Legal Marijuana Market to Create Nearly 300,000 Jobs by 2020
Based on projected revenue growth, the legal U.S. cannabis market is expected to top $20 billion by 2020, more than triple its size in 2016. That makes the marijuana industry one of the fastest growing in the country. And as revenues rise, so does the number of jobs in the industry.
According to the 2017 Legal Marijuana Outlook published by New Frontier Data, the cannabis industry is expected to created 283,422 jobs by 2020. As many as 150,000 jobs have already been created in the industry, according to the 2016 Marijuana Business Factbook, so the implied growth rate is more than 17% compounded over the next four years.
The job growth and revenue estimates assume that every state will have a legal medical marijuana and adult use market in place and that there will be low barriers to entry, according to Giadha Aguirre De Carcer, CEO of New Frontier Data.
De Carcer said:
While we see a potential drop in total number of U.S. jobs created in 2017, as reported by Kiplinger, as well as an overall expected drop in GDP growth, the cannabis industry continues to be a positive contributing factor to growth at a time of potential decline. We expect the cannabis industry’s growth to be slowed down to some degree in the next 3 to 5 years, however with a projected total market sales to exceed $24 billion by 2025, and the possibility of almost 300,000 jobs by 2020, it remains a positive economic force in the U.S.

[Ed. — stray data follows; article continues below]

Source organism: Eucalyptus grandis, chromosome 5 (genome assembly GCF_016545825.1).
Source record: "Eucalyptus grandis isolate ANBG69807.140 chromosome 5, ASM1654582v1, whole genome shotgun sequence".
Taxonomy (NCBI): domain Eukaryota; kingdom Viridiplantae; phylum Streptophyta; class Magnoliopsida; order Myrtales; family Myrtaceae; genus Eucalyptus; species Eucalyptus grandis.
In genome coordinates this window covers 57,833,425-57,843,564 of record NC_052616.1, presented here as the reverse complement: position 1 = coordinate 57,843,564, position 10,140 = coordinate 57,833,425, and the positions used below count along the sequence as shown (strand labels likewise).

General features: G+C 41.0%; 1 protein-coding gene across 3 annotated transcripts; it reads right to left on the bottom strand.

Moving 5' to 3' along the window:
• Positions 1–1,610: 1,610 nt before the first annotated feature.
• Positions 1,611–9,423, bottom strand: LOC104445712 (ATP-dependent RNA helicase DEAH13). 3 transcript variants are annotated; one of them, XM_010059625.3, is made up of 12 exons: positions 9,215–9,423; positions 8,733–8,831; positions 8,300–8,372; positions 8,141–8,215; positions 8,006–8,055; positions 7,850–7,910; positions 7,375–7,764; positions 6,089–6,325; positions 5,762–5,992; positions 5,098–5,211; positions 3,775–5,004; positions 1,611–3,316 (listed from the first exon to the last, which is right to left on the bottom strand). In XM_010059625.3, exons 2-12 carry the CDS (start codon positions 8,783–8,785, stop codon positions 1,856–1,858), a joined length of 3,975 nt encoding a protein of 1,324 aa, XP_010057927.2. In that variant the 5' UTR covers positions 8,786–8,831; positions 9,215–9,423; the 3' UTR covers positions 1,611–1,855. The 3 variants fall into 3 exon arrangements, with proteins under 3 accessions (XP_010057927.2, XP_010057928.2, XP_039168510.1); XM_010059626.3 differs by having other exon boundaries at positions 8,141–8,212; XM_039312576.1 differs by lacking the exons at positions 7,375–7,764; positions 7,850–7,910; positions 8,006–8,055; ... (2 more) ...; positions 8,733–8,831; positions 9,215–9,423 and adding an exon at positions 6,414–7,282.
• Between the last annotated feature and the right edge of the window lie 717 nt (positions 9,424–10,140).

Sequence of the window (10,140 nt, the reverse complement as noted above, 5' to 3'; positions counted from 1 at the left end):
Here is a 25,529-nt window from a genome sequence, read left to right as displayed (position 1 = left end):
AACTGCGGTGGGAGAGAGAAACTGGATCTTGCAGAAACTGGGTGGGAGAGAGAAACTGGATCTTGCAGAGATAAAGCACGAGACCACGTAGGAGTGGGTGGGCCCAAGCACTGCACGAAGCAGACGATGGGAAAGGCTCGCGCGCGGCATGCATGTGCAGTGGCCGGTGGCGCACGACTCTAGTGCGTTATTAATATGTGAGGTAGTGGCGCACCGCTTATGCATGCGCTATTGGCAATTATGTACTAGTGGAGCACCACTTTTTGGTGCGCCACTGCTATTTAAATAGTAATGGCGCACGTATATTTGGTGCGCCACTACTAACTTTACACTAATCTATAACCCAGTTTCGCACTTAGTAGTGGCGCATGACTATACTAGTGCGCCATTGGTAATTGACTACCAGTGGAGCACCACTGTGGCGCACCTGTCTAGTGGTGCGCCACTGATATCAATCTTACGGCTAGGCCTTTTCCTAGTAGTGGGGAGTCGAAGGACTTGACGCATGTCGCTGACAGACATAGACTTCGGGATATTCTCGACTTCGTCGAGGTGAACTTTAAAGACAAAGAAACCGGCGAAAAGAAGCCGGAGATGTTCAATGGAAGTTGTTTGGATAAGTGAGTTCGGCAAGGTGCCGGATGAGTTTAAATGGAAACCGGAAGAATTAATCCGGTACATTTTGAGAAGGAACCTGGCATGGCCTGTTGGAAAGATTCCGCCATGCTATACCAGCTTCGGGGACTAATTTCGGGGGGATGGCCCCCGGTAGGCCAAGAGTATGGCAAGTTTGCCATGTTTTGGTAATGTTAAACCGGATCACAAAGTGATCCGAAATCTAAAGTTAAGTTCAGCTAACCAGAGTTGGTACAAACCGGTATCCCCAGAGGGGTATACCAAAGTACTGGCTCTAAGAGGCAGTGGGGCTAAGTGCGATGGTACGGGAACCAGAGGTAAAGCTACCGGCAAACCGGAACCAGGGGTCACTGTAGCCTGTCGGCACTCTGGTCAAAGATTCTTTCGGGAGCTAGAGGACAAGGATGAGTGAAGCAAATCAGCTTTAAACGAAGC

According to New Frontier Data, the legal cannabis market was worth an estimated $7.2 billion in 2016, and is projected to grow at a compound annual growth rate (CAGR) of 17%, a decline from 28% CAGR in 2016. The medical market is projected to grow at 13% CAGR through 2025, growing from $4.7 billion in 2016 to an estimated $13.3 billion in 2020. During the same period, adult use sales are projected to grow at a 25% CAGR, from $2.6 billion to $11.2 billion (through projections based solely on the markets having passed medical and adult use legalization initiatives as of January 2017, but not including assumptions for additional states that may yet pass legalization measures before 2025).